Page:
It's basically a regular cheesecake with a digestive base, salted caramel topped with crushed lotus biscuits (because who doesn't love caramelised cookies...?) 

And a few weeks ago, I was asked to bake a birthday cake for an old friend of mine, Ben! We were in the same geography class since grade 9, and sat at the same table in grade 11 and 12! Oh, fun times. Our teacher used to call him Sunshine because he always had a smile on his face. He was always really fun to be around and talk to, and he definitely played a part in brightening up our geog classes. 

This cake was hella fun to make!!! I made a simple chocolate cake with nutella swiss meringue buttercream, and decorated the edges with some valhrona chocolate pearls and silver dragees, and the lettering was done with nutella. There's definitely a lot of room for improvement but I'm looking forward to future challenges :-)) 

Tokyo Coffee Diary (ii)

Continuing from where I left off the last time...

[I am ashamed to say that this is almost four months late, and unfortunately my memory is fuzzy and my descriptions are not going to be as on point as they were for part (i) (here!), but I will try to recall everything as best as I can.]

6. Paddlers Coffee

So this was a chance visit. It was the kind of place on my coffee list but not on my 'die-die-must-go' list, but when my mom and I walked past it one sunny morning in Shibuya, we decided to check it out. I feel as though we spotted it by a stroke of luck; a little flag hanging off the side of a wall; a stand on the floor that said 'Paddlers Coffee'. Paddlers' is the only place outside of the USA that serves Stumptown Coffee, and having followed Stumptown's Instagram for quite a while, I was undeniably rather excited.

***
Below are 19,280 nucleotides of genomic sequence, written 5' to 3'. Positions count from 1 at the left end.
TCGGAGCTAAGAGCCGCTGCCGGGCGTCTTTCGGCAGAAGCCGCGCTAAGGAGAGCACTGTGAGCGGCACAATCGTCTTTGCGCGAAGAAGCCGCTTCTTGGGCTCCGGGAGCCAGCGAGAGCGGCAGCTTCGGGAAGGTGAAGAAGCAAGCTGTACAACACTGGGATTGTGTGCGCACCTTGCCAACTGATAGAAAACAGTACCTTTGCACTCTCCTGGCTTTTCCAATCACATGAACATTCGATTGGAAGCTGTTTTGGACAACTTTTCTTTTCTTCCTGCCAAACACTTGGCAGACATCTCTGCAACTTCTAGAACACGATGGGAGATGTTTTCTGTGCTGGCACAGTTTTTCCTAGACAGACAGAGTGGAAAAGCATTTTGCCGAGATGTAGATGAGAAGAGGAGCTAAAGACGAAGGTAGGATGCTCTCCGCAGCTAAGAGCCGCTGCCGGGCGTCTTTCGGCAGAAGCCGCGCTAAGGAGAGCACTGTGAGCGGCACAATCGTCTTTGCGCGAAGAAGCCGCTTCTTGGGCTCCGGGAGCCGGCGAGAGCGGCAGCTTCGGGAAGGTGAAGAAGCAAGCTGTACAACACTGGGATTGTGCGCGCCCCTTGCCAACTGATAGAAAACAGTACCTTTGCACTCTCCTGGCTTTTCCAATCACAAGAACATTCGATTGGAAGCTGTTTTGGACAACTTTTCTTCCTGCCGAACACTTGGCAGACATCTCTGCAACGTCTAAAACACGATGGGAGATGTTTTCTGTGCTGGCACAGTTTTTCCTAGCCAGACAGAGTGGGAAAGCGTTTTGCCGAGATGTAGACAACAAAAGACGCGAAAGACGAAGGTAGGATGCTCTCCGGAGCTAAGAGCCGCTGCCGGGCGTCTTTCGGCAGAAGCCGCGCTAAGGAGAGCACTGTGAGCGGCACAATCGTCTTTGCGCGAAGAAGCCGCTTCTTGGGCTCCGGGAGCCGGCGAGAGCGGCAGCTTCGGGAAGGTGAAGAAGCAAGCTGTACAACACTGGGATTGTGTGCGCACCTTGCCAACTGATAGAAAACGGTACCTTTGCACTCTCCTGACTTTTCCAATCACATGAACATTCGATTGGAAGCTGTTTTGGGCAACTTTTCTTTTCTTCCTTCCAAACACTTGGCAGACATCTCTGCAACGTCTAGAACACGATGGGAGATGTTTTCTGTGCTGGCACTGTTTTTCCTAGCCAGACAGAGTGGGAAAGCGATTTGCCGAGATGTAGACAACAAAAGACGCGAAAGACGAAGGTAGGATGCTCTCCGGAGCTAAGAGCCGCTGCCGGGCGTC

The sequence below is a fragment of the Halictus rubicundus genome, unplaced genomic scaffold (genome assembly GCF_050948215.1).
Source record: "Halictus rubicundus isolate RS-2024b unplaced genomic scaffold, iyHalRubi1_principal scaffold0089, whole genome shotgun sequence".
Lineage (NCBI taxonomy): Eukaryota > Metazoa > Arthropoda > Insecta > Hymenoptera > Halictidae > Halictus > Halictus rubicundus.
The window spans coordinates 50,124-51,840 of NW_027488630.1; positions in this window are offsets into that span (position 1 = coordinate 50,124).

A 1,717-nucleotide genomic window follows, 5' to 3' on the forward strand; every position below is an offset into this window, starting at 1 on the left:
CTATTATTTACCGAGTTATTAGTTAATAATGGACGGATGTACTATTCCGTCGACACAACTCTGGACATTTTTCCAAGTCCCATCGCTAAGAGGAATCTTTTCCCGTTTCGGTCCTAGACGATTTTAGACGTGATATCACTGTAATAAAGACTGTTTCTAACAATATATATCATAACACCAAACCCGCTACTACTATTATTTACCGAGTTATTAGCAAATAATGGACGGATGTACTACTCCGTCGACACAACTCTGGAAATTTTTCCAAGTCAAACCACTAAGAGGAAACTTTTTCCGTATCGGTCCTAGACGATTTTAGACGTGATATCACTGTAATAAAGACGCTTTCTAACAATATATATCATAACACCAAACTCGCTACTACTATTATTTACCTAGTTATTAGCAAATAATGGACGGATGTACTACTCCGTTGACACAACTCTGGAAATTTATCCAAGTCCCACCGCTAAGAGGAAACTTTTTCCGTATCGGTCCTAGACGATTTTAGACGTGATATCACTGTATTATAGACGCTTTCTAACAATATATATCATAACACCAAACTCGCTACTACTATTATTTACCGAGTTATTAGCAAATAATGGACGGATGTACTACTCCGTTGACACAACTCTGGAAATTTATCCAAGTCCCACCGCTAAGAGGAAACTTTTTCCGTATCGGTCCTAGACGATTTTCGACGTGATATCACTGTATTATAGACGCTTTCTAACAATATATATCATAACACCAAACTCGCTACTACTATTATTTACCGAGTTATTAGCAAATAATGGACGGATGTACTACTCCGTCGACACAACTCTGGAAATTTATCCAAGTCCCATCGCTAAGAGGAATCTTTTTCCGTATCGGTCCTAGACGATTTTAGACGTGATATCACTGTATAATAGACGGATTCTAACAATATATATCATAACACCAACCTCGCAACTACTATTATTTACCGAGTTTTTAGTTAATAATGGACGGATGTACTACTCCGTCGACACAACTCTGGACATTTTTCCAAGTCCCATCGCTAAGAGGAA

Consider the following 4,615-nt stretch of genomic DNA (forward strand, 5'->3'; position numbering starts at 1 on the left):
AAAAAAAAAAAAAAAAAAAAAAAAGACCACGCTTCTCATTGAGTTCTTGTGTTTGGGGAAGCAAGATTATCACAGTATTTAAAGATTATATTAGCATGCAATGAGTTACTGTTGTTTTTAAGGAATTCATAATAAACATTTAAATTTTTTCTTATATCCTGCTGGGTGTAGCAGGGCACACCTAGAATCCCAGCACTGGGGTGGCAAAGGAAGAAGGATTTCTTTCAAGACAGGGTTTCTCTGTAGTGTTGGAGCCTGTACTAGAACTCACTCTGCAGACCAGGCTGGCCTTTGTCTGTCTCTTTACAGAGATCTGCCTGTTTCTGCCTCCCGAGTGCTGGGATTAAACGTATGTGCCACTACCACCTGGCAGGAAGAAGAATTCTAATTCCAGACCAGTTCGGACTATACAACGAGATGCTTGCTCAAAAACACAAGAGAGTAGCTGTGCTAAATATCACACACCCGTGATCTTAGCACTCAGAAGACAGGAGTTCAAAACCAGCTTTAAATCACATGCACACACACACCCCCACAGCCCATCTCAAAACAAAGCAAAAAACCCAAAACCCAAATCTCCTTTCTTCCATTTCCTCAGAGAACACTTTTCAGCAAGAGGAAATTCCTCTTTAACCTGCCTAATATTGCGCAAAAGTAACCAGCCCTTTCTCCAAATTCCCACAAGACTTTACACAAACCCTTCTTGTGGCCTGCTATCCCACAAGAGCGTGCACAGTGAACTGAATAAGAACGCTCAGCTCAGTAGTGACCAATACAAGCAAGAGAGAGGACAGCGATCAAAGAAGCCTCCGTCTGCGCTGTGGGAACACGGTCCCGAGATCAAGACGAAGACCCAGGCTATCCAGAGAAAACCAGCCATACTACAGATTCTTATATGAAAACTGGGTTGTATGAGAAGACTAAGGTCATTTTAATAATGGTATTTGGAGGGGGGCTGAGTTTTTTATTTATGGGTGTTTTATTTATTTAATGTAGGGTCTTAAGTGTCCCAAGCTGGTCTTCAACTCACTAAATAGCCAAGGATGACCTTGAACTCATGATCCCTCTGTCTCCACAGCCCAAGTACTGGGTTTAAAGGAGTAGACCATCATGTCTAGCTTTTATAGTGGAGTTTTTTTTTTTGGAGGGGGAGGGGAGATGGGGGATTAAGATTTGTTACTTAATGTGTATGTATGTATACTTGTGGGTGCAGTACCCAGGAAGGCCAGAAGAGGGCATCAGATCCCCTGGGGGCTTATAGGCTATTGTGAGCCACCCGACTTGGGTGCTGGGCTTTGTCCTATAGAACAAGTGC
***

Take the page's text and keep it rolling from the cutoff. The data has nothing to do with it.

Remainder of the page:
Tucked in the corner on the second floor of a rather indie-looking shop (Todd Snyder, never heard of it until that day), Paddlers is tiny; unassuming even. Here, they only offer filter coffee, and you have a choice of three regions - Latin America, Africa and Indonesia - and a blend. We had the Indonesia, which came under the barista's recommendation as the "least acidic coffee" of the three. 

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As it was my first time having proper filter coffee, I didn't quite know what to expect. The Indonesia was pleasant; earthy and dark. The coffee had a light mouthfeel, and I wondered if it was too diluted. That aside, it was quite refreshing. I felt a little bad though, as they didn't have any milk on them and my mom doesn't like her coffee black! We later found that they had recently opened a new branch that serves espresso in Nishihara, so if that's more your style, you can head there instead. 

Paddlers' Coffee
Todd Snyder Townhouse, 6-18-14, Jingumae, Shibuya-Ku
Nearest Station: Shibuya Station/Harajuku Station
Open 11am-7pm daily

2-26-5 Nishihara, Shibuya-Ku, Tokyo
Nearest Station: Yoyogi-Uehara
Open 7:30am-6pm daily

7. Turret Coffee